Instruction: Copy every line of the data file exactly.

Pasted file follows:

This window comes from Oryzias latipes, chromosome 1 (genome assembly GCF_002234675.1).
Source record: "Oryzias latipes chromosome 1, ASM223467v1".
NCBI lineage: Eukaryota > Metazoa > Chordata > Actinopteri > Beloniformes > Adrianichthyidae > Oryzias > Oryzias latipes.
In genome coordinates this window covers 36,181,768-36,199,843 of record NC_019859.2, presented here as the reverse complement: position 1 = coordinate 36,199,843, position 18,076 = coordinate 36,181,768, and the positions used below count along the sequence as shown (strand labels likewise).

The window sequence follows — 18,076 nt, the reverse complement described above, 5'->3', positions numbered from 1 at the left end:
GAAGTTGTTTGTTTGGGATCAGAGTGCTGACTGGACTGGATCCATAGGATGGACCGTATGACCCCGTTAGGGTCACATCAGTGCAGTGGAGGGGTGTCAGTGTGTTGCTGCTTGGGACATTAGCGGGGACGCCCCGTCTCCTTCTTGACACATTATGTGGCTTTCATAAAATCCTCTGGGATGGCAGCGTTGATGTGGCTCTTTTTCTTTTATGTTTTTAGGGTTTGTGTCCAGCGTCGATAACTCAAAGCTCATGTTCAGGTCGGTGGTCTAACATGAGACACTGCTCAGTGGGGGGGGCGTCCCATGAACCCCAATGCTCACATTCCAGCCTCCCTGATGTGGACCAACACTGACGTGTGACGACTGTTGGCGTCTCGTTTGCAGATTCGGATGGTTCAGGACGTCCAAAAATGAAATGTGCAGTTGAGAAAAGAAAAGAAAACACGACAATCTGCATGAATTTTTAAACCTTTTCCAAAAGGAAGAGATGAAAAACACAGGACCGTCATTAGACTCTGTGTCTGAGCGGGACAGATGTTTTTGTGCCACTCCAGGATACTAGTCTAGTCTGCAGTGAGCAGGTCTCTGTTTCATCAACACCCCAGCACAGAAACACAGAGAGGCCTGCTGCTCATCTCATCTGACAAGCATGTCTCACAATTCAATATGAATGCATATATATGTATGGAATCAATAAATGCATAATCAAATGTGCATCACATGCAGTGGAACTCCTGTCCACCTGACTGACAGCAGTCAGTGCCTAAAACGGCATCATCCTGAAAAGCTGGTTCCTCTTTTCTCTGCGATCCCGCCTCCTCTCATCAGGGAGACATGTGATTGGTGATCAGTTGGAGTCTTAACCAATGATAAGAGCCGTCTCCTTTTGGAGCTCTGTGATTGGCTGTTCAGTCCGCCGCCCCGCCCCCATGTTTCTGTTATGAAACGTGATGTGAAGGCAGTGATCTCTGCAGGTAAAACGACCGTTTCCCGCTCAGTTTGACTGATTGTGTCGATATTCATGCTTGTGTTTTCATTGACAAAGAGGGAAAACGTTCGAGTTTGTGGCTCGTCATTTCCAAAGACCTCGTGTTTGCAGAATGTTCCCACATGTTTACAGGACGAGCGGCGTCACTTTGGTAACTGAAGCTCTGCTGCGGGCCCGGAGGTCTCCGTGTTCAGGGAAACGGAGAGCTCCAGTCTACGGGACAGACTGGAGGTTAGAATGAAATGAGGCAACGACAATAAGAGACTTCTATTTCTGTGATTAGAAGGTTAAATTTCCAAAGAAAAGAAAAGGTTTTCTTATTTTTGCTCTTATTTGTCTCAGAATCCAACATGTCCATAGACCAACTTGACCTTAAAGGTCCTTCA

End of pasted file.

This window comes from Oryzias latipes, chromosome 1 (genome assembly GCF_002234675.1).
Source record: "Oryzias latipes chromosome 1, ASM223467v1".
NCBI lineage: Eukaryota > Metazoa > Chordata > Actinopteri > Beloniformes > Adrianichthyidae > Oryzias > Oryzias latipes.
In genome coordinates this window covers 36,181,768-36,199,843 of record NC_019859.2, presented here as the reverse complement: position 1 = coordinate 36,199,843, position 18,076 = coordinate 36,181,768, and the positions used below count along the sequence as shown (strand labels likewise).

The window sequence follows — 18,076 nt, the reverse complement described above, 5'->3', positions numbered from 1 at the left end:
GAAGTTGTTTGTTTGGGATCAGAGTGCTGACTGGACTGGATCCATAGGATGGACCGTATGACCCCGTTAGGGTCACATCAGTGCAGTGGAGGGGTGTCAGTGTGTTGCTGCTTGGGACATTAGCGGGGACGCCCCGTCTCCTTCTTGACACATTATGTGGCTTTCATAAAATCCTCTGGGATGGCAGCGTTGATGTGGCTCTTTTTCTTTTATGTTTTTAGGGTTTGTGTCCAGCGTCGATAACTCAAAGCTCATGTTCAGGTCGGTGGTCTAACATGAGACACTGCTCAGTGGGGGGGGCGTCCCATGAACCCCAATGCTCACATTCCAGCCTCCCTGATGTGGACCAACACTGACGTGTGACGACTGTTGGCGTCTCGTTTGCAGATTCGGATGGTTCAGGACGTCCAAAAATGAAATGTGCAGTTGAGAAAAGAAAAGAAAACACGACAATCTGCATGAATTTTTAAACCTTTTCCAAAAGGAAGAGATGAAAAACACAGGACCGTCATTAGACTCTGTGTCTGAGCGGGACAGATGTTTTTGTGCCACTCCAGGATACTAGTCTAGTCTGCAGTGAGCAGGTCTCTGTTTCATCAACACCCCAGCACAGAAACACAGAGAGGCCTGCTGCTCATCTCATCTGACAAGCATGTCTCACAATTCAATATGAATGCATATATATGTATGGAATCAATAAATGCATAATCAAATGTGCATCACATGCAGTGGAACTCCTGTCCACCTGACTGACAGCAGTCAGTGCCTAAAACGGCATCATCCTGAAAAGCTGGTTCCTCTTTTCTCTGCGATCCCGCCTCCTCTCATCAGGGAGACATGTGATTGGTGATCAGTTGGAGTCTTAACCAATGATAAGAGCCGTCTCCTTTTGGAGCTCTGTGATTGGCTGTTCAGTCCGCCGCCCCGCCCCCATGTTTCTGTTATGAAACGTGATGTGAAGGCAGTGATCTCTGCAGGTAAAACGACCGTTTCCCGCTCAGTTTGACTGATTGTGTCGATATTCATGCTTGTGTTTTCATTGACAAAGAGGGAAAACGTTCGAGTTTGTGGCTCGTCATTTCCAAAGACCTCGTGTTTGCAGAATGTTCCCACATGTTTACAGGACGAGCGGCGTCACTTTGGTAACTGAAGCTCTGCTGCGGGCCCGGAGGTCTCCGTGTTCAGGGAAACGGAGAGCTCCAGTCTACGGGACAGACTGGAGGTTAGAATGAAATGAGGCAACGACAATAAGAGACTTCTATTTCTGTGATTAGAAGGTTAAATTTCCAAAGAAAAGAAAAGGTTTTCTTATTTTTGCTCTTATTTGTCTCAGAATCCAACATGTCCATAGACCAACTTGACCTTAAAGGTCCTTCA